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COMMITTEE ON THE JUDICIARY, UNITED STATES HOUSE OF
SWORN AFFIDAVIT OF WILLIAM J. CLINTON, PRESIDENT OF THE UNITED STATES, RELATING TO THE INQUIRY OF IMPEACHMENT AUTHORIZED PURSUANT TO H. RES. 581
AFFIDAVIT I, William J. Clinton, under penalty of perjury and remedies available to the House of Representatives under the Constitution of the United States, swear or affirm that the foregoing responses to the Requests for Admission submitted by the Committee on the Judiciary relating to the inquiry of impeachment authorized pursuant to. H. Res. 581, are the truth, the whole truth, and nothing but the truth. Sworn this _ day of November, 1998.
WILLIAM J. CLINTON, President of the United States.
HOUSE OF REPRESENTATIVES,
COMMITTEE ON THE JUDICIARY,
Washington, DC, November 6, 1998. Hon. WILLIAM JEFFERSON CLINTON, President of the United States, The White House, Washington, DC.
DEAR MR. PRESIDENT: There is a typographical error in request number 27 of the First Set of Requests for Admission of William J. Clinton, President of the United States, Relating to the Inquiry of Impeachment Authorized Pursuant to H. Res. 581 which you received yesterday. That request asks about conduct “alleged to have occurred on December 28, 1998.” In fact, the request should have asked about conduct “alleged to have occurred on December 28, 1997."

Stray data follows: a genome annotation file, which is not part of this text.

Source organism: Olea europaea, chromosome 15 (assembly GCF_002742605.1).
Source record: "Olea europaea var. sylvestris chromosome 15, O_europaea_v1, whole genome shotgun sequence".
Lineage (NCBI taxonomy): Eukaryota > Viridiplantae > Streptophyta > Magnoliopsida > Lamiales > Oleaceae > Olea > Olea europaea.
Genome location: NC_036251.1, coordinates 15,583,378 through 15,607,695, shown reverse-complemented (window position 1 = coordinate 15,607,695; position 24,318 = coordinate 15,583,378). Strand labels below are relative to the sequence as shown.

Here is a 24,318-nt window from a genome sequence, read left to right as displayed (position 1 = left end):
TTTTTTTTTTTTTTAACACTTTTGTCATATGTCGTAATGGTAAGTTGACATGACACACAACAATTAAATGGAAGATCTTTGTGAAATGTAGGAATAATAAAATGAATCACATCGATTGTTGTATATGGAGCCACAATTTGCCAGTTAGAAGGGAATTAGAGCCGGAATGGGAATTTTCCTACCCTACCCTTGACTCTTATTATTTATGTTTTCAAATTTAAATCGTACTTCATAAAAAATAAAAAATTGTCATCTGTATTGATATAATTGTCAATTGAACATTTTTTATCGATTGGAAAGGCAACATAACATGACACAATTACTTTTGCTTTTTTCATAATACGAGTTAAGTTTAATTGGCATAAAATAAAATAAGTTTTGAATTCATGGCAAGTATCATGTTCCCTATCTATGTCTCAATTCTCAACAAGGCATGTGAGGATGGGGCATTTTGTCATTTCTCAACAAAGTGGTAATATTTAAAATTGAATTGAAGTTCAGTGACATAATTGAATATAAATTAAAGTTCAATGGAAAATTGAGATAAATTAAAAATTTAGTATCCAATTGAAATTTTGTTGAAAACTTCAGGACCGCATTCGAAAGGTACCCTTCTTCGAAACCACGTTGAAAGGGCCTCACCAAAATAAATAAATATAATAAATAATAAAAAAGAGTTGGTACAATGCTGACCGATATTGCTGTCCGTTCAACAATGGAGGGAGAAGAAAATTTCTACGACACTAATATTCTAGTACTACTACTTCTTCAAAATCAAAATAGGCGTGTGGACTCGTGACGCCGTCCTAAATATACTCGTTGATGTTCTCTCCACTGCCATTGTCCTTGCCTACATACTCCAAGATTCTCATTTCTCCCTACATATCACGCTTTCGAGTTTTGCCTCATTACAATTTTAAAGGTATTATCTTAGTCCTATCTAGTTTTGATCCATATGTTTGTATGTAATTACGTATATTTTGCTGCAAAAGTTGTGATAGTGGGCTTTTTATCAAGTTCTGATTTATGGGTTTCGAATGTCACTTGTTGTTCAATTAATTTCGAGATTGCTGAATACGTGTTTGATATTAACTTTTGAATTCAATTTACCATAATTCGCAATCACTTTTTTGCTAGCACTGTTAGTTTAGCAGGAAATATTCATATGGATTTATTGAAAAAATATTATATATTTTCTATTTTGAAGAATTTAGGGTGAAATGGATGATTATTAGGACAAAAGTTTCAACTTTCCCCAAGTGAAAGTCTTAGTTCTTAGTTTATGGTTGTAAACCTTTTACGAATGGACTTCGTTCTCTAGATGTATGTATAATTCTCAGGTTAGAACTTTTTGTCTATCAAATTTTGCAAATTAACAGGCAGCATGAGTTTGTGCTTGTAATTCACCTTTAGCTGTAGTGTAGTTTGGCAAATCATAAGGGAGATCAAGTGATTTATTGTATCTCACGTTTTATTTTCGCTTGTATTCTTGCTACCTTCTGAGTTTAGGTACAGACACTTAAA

I would appreciate your making this conforming change in the Requests prior to submitting your response. Sincerely,
HENRY J. HYDE,
cember zequest asks anto, H. Res. 53 to the
HOUSE OF REPRESENTATIVES,
COMMITTEE ON THE JUDICIARY,
Washington, DC, November 9, 1998. CHARLES F.C. RUFF, Esq., Counsel to the President. GREGORY B. CRAIG, Esq., Special Counsel to the President. DAVID E. KENDALL, Esq., Personal Counsel to the President. The White House, Washington, DC.
DEAR MESSRS. RUFF, CRAIG AND KENDALL: Thank you for your letter of October 23. As we said at our meeting, we will continue
to give you the opportunity to present us with your views on the process.
With all due respect to your suggestions, you are certainly aware that the Committee has already met and resolved by a nearly unanimous vote the issues that you are now raising. After extensive bipartisan staff discussions, the Committee met on October 5 and adopted its Impeachment Inquiry Procedures by voice vote with only a single objection heard.